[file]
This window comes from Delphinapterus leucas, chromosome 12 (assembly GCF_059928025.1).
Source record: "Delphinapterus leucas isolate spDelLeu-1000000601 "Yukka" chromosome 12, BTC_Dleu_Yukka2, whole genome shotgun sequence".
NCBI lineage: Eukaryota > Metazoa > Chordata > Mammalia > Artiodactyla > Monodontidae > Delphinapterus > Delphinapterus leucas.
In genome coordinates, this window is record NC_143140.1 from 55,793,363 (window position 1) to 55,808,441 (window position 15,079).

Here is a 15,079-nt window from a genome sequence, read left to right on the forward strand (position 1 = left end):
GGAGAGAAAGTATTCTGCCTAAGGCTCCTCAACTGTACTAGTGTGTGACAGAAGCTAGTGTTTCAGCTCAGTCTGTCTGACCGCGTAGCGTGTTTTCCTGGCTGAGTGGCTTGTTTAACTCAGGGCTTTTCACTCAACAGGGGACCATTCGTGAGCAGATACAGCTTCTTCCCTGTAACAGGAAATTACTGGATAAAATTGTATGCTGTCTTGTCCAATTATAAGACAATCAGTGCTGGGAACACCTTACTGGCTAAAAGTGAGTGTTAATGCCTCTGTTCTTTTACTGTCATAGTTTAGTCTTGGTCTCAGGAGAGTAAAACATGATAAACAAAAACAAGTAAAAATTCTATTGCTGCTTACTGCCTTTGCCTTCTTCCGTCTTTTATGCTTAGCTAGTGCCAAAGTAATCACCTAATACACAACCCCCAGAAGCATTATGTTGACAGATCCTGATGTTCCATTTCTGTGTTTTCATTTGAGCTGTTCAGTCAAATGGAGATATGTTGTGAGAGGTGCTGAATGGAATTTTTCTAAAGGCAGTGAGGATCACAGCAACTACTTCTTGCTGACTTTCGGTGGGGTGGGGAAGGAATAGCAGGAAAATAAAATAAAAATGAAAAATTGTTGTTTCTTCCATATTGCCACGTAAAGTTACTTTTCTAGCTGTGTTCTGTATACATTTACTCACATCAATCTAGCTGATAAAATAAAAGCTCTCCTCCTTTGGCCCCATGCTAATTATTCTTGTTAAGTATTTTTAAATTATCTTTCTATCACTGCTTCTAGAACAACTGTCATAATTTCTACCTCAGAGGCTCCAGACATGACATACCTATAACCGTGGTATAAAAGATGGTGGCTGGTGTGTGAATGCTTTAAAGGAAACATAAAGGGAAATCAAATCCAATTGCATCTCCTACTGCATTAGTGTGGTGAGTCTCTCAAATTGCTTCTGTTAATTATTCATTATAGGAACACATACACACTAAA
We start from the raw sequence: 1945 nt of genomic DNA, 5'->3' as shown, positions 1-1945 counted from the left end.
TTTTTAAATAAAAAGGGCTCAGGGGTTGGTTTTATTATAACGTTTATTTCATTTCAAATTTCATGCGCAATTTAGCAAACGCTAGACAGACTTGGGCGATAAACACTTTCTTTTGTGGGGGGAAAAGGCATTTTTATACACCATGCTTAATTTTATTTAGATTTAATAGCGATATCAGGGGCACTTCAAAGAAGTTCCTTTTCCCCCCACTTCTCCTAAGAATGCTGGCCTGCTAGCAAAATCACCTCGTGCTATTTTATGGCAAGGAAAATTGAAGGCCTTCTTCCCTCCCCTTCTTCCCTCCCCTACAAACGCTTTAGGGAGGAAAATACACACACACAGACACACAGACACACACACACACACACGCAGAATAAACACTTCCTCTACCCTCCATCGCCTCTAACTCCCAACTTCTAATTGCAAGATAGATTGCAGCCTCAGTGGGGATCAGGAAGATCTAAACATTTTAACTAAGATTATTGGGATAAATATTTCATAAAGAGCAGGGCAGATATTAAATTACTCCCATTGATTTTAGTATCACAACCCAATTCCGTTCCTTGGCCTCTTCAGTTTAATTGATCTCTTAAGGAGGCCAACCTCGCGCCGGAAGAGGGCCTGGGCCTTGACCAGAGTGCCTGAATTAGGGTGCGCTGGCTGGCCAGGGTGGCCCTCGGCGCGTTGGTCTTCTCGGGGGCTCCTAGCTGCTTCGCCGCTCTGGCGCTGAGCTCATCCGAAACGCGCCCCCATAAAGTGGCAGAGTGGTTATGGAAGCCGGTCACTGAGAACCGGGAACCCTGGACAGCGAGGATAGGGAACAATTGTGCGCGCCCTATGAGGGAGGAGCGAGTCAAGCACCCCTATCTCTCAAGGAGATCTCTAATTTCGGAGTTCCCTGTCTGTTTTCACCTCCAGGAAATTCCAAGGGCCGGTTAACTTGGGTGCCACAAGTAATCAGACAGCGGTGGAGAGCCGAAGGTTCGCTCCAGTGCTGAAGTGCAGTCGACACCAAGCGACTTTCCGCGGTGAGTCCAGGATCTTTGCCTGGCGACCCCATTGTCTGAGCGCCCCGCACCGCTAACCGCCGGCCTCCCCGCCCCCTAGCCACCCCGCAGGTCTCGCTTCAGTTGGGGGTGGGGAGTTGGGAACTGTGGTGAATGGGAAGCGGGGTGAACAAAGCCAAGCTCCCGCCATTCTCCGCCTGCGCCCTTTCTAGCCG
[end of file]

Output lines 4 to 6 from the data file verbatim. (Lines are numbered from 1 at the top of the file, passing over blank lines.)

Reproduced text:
In genome coordinates, this window is record NC_143140.1 from 55,793,363 (window position 1) to 55,808,441 (window position 15,079).

Here is a 15,079-nt window from a genome sequence, read left to right on the forward strand (position 1 = left end):
GGAGAGAAAGTATTCTGCCTAAGGCTCCTCAACTGTACTAGTGTGTGACAGAAGCTAGTGTTTCAGCTCAGTCTGTCTGACCGCGTAGCGTGTTTTCCTGGCTGAGTGGCTTGTTTAACTCAGGGCTTTTCACTCAACAGGGGACCATTCGTGAGCAGATACAGCTTCTTCCCTGTAACAGGAAATTACTGGATAAAATTGTATGCTGTCTTGTCCAATTATAAGACAATCAGTGCTGGGAACACCTTACTGGCTAAAAGTGAGTGTTAATGCCTCTGTTCTTTTACTGTCATAGTTTAGTCTTGGTCTCAGGAGAGTAAAACATGATAAACAAAAACAAGTAAAAATTCTATTGCTGCTTACTGCCTTTGCCTTCTTCCGTCTTTTATGCTTAGCTAGTGCCAAAGTAATCACCTAATACACAACCCCCAGAAGCATTATGTTGACAGATCCTGATGTTCCATTTCTGTGTTTTCATTTGAGCTGTTCAGTCAAATGGAGATATGTTGTGAGAGGTGCTGAATGGAATTTTTCTAAAGGCAGTGAGGATCACAGCAACTACTTCTTGCTGACTTTCGGTGGGGTGGGGAAGGAATAGCAGGAAAATAAAATAAAAATGAAAAATTGTTGTTTCTTCCATATTGCCACGTAAAGTTACTTTTCTAGCTGTGTTCTGTATACATTTACTCACATCAATCTAGCTGATAAAATAAAAGCTCTCCTCCTTTGGCCCCATGCTAATTATTCTTGTTAAGTATTTTTAAATTATCTTTCTATCACTGCTTCTAGAACAACTGTCATAATTTCTACCTCAGAGGCTCCAGACATGACATACCTATAACCGTGGTATAAAAGATGGTGGCTGGTGTGTGAATGCTTTAAAGGAAACATAAAGGGAAATCAAATCCAATTGCATCTCCTACTGCATTAGTGTGGTGAGTCTCTCAAATTGCTTCTGTTAATTATTCATTATAGGAACACATACACACTAAA